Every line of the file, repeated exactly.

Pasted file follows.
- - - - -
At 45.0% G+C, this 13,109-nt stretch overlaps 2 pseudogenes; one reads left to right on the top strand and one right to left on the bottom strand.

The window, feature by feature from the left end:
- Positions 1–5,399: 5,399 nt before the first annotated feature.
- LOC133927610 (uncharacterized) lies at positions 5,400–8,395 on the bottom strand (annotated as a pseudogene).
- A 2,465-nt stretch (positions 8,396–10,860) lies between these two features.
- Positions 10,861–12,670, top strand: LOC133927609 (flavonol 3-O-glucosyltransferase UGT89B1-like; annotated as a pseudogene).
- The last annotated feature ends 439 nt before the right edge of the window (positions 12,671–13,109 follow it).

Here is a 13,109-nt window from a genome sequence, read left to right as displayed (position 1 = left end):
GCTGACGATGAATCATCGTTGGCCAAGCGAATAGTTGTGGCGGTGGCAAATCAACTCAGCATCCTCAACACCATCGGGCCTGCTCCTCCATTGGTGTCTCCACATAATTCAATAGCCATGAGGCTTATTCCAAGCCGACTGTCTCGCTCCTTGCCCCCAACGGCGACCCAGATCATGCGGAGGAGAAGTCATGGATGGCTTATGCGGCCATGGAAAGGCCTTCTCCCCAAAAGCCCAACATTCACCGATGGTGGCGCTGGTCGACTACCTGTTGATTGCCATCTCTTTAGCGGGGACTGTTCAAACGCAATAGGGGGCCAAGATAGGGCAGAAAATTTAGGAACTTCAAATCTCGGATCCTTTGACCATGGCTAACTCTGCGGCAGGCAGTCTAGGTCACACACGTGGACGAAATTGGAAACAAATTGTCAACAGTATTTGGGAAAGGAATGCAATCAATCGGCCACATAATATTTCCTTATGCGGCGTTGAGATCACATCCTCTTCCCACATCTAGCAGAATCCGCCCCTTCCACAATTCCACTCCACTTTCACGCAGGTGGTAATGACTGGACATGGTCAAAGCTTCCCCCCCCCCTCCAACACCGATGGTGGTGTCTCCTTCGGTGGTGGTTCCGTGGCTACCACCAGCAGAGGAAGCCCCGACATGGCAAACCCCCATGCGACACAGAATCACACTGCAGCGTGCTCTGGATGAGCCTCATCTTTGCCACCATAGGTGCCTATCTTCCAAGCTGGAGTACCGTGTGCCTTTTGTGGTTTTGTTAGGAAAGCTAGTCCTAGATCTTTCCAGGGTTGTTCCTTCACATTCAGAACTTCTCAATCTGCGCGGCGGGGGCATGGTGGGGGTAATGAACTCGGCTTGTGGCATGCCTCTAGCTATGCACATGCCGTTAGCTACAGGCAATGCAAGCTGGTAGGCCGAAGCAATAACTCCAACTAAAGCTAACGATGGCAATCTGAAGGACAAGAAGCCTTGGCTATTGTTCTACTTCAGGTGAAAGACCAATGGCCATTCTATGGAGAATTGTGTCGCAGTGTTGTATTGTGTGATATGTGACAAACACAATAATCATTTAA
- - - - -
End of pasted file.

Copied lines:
At 45.0% G+C, this 13,109-nt stretch overlaps 2 pseudogenes; one reads left to right on the top strand and one right to left on the bottom strand.

The window, feature by feature from the left end:
- Positions 1–5,399: 5,399 nt before the first annotated feature.
- LOC133927610 (uncharacterized) lies at positions 5,400–8,395 on the bottom strand (annotated as a pseudogene).
- A 2,465-nt stretch (positions 8,396–10,860) lies between these two features.
- Positions 10,861–12,670, top strand: LOC133927609 (flavonol 3-O-glucosyltransferase UGT89B1-like; annotated as a pseudogene).
- The last annotated feature ends 439 nt before the right edge of the window (positions 12,671–13,109 follow it).

Here is a 13,109-nt window from a genome sequence, read left to right as displayed (position 1 = left end):
GCTGACGATGAATCATCGTTGGCCAAGCGAATAGTTGTGGCGGTGGCAAATCAACTCAGCATCCTCAACACCATCGGGCCTGCTCCTCCATTGGTGTCTCCACATAATTCAATAGCCATGAGGCTTATTCCAAGCCGACTGTCTCGCTCCTTGCCCCCAACGGCGACCCAGATCATGCGGAGGAGAAGTCATGGATGGCTTATGCGGCCATGGAAAGGCCTTCTCCCCAAAAGCCCAACATTCACCGATGGTGGCGCTGGTCGACTACCTGTTGATTGCCATCTCTTTAGCGGGGACTGTTCAAACGCAATAGGGGGCCAAGATAGGGCAGAAAATTTAGGAACTTCAAATCTCGGATCCTTTGACCATGGCTAACTCTGCGGCAGGCAGTCTAGGTCACACACGTGGACGAAATTGGAAACAAATTGTCAACAGTATTTGGGAAAGGAATGCAATCAATCGGCCACATAATATTTCCTTATGCGGCGTTGAGATCACATCCTCTTCCCACATCTAGCAGAATCCGCCCCTTCCACAATTCCACTCCACTTTCACGCAGGTGGTAATGACTGGACATGGTCAAAGCTTCCCCCCCCCCTCCAACACCGATGGTGGTGTCTCCTTCGGTGGTGGTTCCGTGGCTACCACCAGCAGAGGAAGCCCCGACATGGCAAACCCCCATGCGACACAGAATCACACTGCAGCGTGCTCTGGATGAGCCTCATCTTTGCCACCATAGGTGCCTATCTTCCAAGCTGGAGTACCGTGTGCCTTTTGTGGTTTTGTTAGGAAAGCTAGTCCTAGATCTTTCCAGGGTTGTTCCTTCACATTCAGAACTTCTCAATCTGCGCGGCGGGGGCATGGTGGGGGTAATGAACTCGGCTTGTGGCATGCCTCTAGCTATGCACATGCCGTTAGCTACAGGCAATGCAAGCTGGTAGGCCGAAGCAATAACTCCAACTAAAGCTAACGATGGCAATCTGAAGGACAAGAAGCCTTGGCTATTGTTCTACTTCAGGTGAAAGACCAATGGCCATTCTATGGAGAATTGTGTCGCAGTGTTGTATTGTGTGATATGTGACAAACACAATAATCATTTAA